((The following article was published on July 6, 2011 in Newsday)
Pair should have noticed gas bill flaw
By Mark Harrington
Sal and Ruth Mazzaro should have been reading their bills and rate brochures.
That, in a nutshell, is the state Public Service Commission’s response to a Lynbrook couple who argued they were overcharged more than $10,000 — after being wrongly classified as commercial gas customers for 41 years — and wanted a full refund from National Grid. Instead, they will get about $420. They already have filed an appeal and plan to hire an attorney to represent them.
The Mazzaros say bills are so complicated and cryptic that they never knew until recently they were being billed for decades at the higher rate that commercial customers pay.
“This is crazy,” said Sal Mazzaro, 76, who was notified of the PSC’s decision by letter last week. “Aren’t they [National Grid] responsible for some part of this?”
The dispute is one of several that have come to light in recent months following revelations that customers may have been overcharged because they were wrongly classified.
The Long Island Power Authority, in a separate case last month, refunded a Patchogue couple almost $8,000 for a 10-year misclassification of their electric rate as commercial instead of residential. The PSC oversees its gas business, but LIPA isn’t subject to PSC oversight.
LIPA admitted the Rizzo family’s home never should have been classified as commercial.
But others pressing complaints to Long Island utilities of overcharges that went undetected for years are finding redress harder to come by.
The Mazzaros say they’ve been misclassified for the 41 years they’ve lived in their home, for both gas and electric service. Pointing to the $420 refund they received for a year’s worth of gas overcharges, they estimate the excess payments plus interest and utility taxes over the four-decade span easily tops $10,000. Their son discovered the error when he happened to examine their utility bills in March.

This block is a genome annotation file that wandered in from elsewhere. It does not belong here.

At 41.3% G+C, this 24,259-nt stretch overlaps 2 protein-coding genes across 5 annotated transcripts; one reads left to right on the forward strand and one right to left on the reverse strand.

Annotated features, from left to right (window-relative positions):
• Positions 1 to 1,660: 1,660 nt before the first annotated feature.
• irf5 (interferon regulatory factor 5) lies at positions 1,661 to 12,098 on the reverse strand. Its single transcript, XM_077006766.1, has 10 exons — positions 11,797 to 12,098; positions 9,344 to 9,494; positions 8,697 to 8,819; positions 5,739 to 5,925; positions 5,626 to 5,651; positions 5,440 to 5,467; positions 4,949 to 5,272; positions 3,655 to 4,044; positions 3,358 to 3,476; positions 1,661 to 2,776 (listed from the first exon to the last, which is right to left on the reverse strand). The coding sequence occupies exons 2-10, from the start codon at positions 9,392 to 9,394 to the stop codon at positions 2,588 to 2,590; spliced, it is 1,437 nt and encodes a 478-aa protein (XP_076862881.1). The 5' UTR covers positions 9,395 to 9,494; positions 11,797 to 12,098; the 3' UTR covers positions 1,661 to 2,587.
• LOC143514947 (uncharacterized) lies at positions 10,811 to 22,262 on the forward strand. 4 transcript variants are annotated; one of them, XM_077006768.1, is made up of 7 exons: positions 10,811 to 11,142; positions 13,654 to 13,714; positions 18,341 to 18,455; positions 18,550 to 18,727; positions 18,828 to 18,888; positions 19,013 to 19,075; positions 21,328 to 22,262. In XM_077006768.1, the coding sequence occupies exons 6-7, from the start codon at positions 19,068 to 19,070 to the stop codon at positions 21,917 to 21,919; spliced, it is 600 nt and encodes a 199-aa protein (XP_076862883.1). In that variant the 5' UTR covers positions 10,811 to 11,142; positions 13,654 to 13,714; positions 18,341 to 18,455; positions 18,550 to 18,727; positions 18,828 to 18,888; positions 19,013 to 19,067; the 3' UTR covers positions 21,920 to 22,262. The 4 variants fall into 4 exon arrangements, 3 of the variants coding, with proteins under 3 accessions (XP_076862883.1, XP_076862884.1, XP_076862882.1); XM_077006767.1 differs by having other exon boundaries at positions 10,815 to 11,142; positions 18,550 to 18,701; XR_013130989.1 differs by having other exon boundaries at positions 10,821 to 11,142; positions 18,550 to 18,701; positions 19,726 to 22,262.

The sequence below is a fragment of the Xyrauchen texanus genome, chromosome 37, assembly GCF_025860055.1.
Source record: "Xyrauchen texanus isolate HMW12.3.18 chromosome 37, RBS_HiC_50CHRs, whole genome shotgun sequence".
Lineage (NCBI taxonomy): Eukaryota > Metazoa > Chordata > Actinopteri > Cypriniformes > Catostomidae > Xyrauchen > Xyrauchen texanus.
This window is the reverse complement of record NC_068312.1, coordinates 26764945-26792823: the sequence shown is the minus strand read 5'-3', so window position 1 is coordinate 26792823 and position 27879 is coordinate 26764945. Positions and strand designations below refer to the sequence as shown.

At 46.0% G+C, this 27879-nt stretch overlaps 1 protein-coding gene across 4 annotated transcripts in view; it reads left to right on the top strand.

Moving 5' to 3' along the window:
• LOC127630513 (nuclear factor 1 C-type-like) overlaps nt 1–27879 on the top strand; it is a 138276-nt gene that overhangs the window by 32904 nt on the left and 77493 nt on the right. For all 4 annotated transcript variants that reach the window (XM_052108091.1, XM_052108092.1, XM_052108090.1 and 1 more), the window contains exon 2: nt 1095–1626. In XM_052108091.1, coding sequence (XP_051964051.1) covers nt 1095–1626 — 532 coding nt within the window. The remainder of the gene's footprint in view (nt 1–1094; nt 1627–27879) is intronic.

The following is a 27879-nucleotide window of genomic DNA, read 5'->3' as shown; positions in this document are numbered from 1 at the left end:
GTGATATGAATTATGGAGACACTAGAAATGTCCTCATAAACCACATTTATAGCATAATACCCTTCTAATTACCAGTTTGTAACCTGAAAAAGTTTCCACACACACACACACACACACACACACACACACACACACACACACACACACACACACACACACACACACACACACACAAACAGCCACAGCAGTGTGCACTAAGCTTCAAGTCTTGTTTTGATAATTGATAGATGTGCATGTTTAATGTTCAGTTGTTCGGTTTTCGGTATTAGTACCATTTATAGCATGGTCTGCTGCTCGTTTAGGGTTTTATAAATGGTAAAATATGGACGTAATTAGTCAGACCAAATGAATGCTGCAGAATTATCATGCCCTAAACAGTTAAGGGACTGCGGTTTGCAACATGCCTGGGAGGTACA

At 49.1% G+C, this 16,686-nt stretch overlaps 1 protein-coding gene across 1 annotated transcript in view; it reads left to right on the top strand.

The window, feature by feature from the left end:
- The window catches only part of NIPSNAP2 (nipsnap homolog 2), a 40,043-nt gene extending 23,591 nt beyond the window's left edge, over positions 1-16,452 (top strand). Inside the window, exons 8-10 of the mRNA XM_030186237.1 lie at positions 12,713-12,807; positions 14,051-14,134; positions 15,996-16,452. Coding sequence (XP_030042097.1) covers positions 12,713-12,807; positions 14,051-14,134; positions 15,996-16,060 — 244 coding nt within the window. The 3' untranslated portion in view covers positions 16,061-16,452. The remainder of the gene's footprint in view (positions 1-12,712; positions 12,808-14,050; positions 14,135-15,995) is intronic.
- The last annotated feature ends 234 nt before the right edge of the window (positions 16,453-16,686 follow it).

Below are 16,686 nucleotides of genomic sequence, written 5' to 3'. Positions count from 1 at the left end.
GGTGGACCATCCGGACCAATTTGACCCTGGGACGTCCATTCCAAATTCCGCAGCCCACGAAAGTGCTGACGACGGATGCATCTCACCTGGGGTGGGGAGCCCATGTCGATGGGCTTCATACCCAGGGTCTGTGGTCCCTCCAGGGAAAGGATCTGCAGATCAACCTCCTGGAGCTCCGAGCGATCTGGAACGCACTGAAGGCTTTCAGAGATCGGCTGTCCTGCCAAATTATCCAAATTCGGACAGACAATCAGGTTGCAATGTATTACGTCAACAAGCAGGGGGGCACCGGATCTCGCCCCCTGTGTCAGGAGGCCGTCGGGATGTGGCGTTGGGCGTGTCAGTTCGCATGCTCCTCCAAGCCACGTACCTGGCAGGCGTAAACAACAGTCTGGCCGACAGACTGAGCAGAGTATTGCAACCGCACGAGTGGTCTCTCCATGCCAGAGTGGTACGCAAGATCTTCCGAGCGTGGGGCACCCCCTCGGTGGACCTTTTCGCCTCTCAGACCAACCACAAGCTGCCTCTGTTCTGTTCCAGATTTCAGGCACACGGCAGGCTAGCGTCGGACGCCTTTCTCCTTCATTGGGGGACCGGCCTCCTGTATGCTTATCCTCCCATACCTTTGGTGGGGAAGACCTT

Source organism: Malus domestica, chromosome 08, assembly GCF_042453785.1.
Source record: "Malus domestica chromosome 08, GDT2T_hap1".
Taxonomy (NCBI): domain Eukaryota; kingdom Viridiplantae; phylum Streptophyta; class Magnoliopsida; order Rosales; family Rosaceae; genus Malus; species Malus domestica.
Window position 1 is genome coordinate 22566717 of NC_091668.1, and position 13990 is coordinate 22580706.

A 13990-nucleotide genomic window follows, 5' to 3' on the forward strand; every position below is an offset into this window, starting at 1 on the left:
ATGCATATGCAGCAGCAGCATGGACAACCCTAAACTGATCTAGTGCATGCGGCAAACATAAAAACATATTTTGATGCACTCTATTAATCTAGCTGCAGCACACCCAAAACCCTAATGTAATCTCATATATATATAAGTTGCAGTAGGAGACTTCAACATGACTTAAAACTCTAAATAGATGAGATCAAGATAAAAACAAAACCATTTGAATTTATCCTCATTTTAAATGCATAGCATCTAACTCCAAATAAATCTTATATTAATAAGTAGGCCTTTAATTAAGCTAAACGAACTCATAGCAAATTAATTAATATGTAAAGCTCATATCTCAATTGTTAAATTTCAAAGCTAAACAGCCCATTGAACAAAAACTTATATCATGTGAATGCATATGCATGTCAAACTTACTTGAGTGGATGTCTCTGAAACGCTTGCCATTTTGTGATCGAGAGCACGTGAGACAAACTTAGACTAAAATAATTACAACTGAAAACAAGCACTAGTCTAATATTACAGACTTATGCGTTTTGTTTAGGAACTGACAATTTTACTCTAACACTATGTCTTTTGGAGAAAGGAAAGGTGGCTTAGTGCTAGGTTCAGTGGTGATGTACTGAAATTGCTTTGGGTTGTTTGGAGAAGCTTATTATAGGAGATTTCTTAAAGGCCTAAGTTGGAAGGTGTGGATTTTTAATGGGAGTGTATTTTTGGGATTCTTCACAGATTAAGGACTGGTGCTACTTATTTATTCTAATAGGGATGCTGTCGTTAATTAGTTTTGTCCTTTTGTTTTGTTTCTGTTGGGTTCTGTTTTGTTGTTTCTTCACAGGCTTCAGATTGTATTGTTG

In limiting the Mazzaros’ refund, the PSC cited the annual rate brochures and monthly bills mailed to the couple.
The commission found the notices “reasonable and adequate in providing rate information should a customer have a question about the rate at which they are being billed,” the PSC letter to the couple states.
The couple’s electric-bill dispute with LIPA is still pending. LIPA declined to comment.
Meanwhile, a utility-bill auditing firm that filed a dispute on behalf of the College at Old Westbury said it was recently notified that a challenge for years of overbilling at an incorrect rate class would result in a refund for only several months.
That decision, according to Tom Ranallo, president of Buffalo-based Troy & Banks, means the college won’t get $200,000 in overpayments he calculates it is owed, a decision he plans to dispute. Other utilities, and even LIPA and National Grid until last fall, he said, gave refunds for up to six years of billing overcharge errors.
“I’m shocked and I’m concerned for other consumers that are going to find themselves in the same position” as Old Westbury, Ranallo said. He filed a similar case on behalf of the New York State Parks service against LIPA, whose billing disputes are handled by National Grid, and received a similarly limited refund.
PSC spokesman James Denn said the six-year rule doesn’t apply to a “rebilling/refund for an incorrect rate.”
LIPA, whose board of trustees intervened on behalf of the Rizzos after their case became publicized last month, ordered National Grid to improve its customer service response.
In a statement, National Grid said: “National Grid will continue to follow practices outlined by PSC rules and regulations. We review issues on a case-by-case basis and work to resolve them with our customers.”
The PSC’s decision to back the limited refunds drew the ire of two county legislators, who say they will ask their state counterparts to pass a bill demanding that rate notifications and bills are easy to understand.
“The Mazzaro case raises serious questions regarding the practices of National Grid,” said Suffolk Legis. Edward P. Romaine (R-Center Moriches), adding he was “troubled the PSC appears to have abandoned the six-year review and correction standard established by both past practice and New York State law, and instead has put the burden on the customer.”
Nassau Legis. David Denenberg (D-Merrick) said he plans to write to state legislators and Gov. Andrew M. Cuomo that utilities should be forced to make clear to customers their rate classification. He said the Mazzaros should receive a refund for the full 41 years of suspected overcharges.
Check your billing rate
Experts say it’s best to check your bills to make sure you’re being properly classified.
CHECK YOUR RATE CLASS. For LIPA and National Grid bills, it appears near the top of the second page. Most LIPA customers are rate 180, residential general use. If it says commercial and you’re not a business, call LIPA at 800-490-0025 and ask that it be investigated and changed.
National Grid gas also puts the rate class near the top of the second page of bills. If it says commercial, general use, and you’re a residential customer, call National Grid at 800-930-5003 and ask for a change.
READ THE BILLS CAREFULLY. Look for wide fluctuations in usage and charges, and question the utilities if anything appears out of order.